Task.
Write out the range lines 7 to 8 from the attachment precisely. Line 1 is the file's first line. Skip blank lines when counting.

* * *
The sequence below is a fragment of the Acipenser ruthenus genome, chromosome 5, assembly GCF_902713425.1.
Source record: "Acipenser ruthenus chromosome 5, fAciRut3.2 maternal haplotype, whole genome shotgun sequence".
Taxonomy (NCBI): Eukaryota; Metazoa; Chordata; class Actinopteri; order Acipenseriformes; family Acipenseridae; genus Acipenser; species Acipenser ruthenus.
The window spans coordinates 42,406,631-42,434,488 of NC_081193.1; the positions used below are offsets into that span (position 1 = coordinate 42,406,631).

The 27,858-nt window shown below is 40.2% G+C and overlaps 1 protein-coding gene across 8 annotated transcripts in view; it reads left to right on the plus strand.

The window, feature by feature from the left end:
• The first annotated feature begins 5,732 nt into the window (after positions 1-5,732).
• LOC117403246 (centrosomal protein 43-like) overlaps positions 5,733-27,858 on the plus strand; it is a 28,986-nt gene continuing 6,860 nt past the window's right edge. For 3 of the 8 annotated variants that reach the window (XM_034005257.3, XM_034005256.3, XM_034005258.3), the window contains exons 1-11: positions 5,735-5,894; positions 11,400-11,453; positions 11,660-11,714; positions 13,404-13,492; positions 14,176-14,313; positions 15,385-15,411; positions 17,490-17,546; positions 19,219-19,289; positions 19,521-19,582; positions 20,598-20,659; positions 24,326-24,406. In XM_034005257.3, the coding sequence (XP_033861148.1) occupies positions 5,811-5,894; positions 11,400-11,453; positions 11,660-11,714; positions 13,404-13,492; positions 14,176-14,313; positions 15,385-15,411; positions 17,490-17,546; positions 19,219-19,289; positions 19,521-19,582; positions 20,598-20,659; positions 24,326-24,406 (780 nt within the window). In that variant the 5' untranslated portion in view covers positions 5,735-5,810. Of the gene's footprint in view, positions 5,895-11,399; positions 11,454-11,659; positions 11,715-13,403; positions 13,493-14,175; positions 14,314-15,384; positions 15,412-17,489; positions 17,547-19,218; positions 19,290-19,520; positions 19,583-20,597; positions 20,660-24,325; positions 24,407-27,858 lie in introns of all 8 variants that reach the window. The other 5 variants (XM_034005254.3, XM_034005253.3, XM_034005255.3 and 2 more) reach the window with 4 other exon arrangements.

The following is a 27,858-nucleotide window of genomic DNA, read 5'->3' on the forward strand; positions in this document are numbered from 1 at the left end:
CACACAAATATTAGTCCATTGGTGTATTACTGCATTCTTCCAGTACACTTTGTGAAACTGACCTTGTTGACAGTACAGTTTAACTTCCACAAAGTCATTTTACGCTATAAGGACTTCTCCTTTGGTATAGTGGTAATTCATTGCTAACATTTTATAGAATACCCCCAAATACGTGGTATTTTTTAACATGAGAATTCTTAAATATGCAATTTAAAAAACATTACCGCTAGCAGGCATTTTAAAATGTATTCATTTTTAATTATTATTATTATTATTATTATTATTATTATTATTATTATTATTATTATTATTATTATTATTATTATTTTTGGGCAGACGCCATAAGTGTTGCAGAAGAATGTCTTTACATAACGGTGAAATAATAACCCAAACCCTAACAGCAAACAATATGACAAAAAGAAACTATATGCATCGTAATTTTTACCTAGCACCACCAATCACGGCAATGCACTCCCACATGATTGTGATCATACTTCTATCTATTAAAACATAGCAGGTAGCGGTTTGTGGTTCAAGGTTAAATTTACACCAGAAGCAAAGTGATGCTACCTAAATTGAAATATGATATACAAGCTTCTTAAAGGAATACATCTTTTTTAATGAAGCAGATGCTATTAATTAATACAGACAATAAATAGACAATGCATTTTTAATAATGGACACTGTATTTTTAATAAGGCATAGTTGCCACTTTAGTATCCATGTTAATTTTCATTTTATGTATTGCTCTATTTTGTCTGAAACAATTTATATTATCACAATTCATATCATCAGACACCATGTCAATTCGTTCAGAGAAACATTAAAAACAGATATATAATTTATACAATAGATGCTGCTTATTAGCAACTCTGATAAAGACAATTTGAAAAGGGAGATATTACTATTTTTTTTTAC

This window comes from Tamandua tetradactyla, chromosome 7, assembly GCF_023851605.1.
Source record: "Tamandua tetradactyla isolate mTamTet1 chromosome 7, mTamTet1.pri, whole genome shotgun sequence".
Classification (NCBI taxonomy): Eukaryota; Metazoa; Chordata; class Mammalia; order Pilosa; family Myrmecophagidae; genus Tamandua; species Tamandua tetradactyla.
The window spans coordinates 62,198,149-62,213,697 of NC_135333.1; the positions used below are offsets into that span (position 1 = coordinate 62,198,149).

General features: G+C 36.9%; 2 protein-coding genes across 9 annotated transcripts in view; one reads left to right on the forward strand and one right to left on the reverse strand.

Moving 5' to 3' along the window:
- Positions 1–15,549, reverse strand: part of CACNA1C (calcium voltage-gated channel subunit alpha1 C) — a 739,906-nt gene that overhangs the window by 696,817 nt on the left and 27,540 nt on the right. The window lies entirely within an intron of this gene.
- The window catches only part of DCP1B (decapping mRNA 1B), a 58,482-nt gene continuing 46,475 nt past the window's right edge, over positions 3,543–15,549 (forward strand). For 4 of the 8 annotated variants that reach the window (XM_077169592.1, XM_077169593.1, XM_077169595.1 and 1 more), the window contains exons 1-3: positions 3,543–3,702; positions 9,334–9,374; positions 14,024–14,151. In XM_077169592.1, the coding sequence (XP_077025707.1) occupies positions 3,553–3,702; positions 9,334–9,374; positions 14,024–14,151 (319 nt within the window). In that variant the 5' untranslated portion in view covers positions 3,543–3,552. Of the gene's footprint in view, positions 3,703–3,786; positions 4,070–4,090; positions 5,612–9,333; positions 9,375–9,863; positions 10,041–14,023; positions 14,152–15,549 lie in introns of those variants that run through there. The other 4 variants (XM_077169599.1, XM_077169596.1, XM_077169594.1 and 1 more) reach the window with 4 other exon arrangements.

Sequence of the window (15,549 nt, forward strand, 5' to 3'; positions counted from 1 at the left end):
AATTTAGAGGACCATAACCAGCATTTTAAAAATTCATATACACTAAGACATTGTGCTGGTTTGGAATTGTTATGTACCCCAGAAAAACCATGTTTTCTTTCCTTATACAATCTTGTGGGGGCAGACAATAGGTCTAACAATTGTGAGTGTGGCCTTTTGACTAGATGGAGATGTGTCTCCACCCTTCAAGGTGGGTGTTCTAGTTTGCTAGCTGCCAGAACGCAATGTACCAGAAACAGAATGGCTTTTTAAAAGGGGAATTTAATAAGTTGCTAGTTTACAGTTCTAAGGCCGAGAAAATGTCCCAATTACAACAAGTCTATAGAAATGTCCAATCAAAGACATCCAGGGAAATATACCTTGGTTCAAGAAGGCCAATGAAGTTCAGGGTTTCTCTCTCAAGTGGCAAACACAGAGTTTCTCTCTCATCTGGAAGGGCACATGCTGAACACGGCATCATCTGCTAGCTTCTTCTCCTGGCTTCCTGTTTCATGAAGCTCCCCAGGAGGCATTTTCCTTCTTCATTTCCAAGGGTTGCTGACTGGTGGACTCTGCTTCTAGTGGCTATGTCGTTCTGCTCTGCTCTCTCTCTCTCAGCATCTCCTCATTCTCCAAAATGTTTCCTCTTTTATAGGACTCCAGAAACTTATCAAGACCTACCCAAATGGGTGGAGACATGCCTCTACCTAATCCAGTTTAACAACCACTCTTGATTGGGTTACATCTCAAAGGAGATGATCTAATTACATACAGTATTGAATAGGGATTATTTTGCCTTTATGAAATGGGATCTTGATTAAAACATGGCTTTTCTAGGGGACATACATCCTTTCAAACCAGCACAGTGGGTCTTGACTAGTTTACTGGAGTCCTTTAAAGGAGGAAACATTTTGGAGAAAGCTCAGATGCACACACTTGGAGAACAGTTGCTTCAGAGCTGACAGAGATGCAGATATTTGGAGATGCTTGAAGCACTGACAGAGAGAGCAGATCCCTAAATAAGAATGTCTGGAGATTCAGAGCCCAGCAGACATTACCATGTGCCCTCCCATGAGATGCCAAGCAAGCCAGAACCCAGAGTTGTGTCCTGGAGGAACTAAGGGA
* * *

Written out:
• The first annotated feature begins 5,732 nt into the window (after positions 1-5,732).
• LOC117403246 (centrosomal protein 43-like) overlaps positions 5,733-27,858 on the plus strand; it is a 28,986-nt gene continuing 6,860 nt past the window's right edge. For 3 of the 8 annotated variants that reach the window (XM_034005257.3, XM_034005256.3, XM_034005258.3), the window contains exons 1-11: positions 5,735-5,894; positions 11,400-11,453; positions 11,660-11,714; positions 13,404-13,492; positions 14,176-14,313; positions 15,385-15,411; positions 17,490-17,546; positions 19,219-19,289; positions 19,521-19,582; positions 20,598-20,659; positions 24,326-24,406. In XM_034005257.3, the coding sequence (XP_033861148.1) occupies positions 5,811-5,894; positions 11,400-11,453; positions 11,660-11,714; positions 13,404-13,492; positions 14,176-14,313; positions 15,385-15,411; positions 17,490-17,546; positions 19,219-19,289; positions 19,521-19,582; positions 20,598-20,659; positions 24,326-24,406 (780 nt within the window). In that variant the 5' untranslated portion in view covers positions 5,735-5,810. Of the gene's footprint in view, positions 5,895-11,399; positions 11,454-11,659; positions 11,715-13,403; positions 13,493-14,175; positions 14,314-15,384; positions 15,412-17,489; positions 17,547-19,218; positions 19,290-19,520; positions 19,583-20,597; positions 20,660-24,325; positions 24,407-27,858 lie in introns of all 8 variants that reach the window. The other 5 variants (XM_034005254.3, XM_034005253.3, XM_034005255.3 and 2 more) reach the window with 4 other exon arrangements.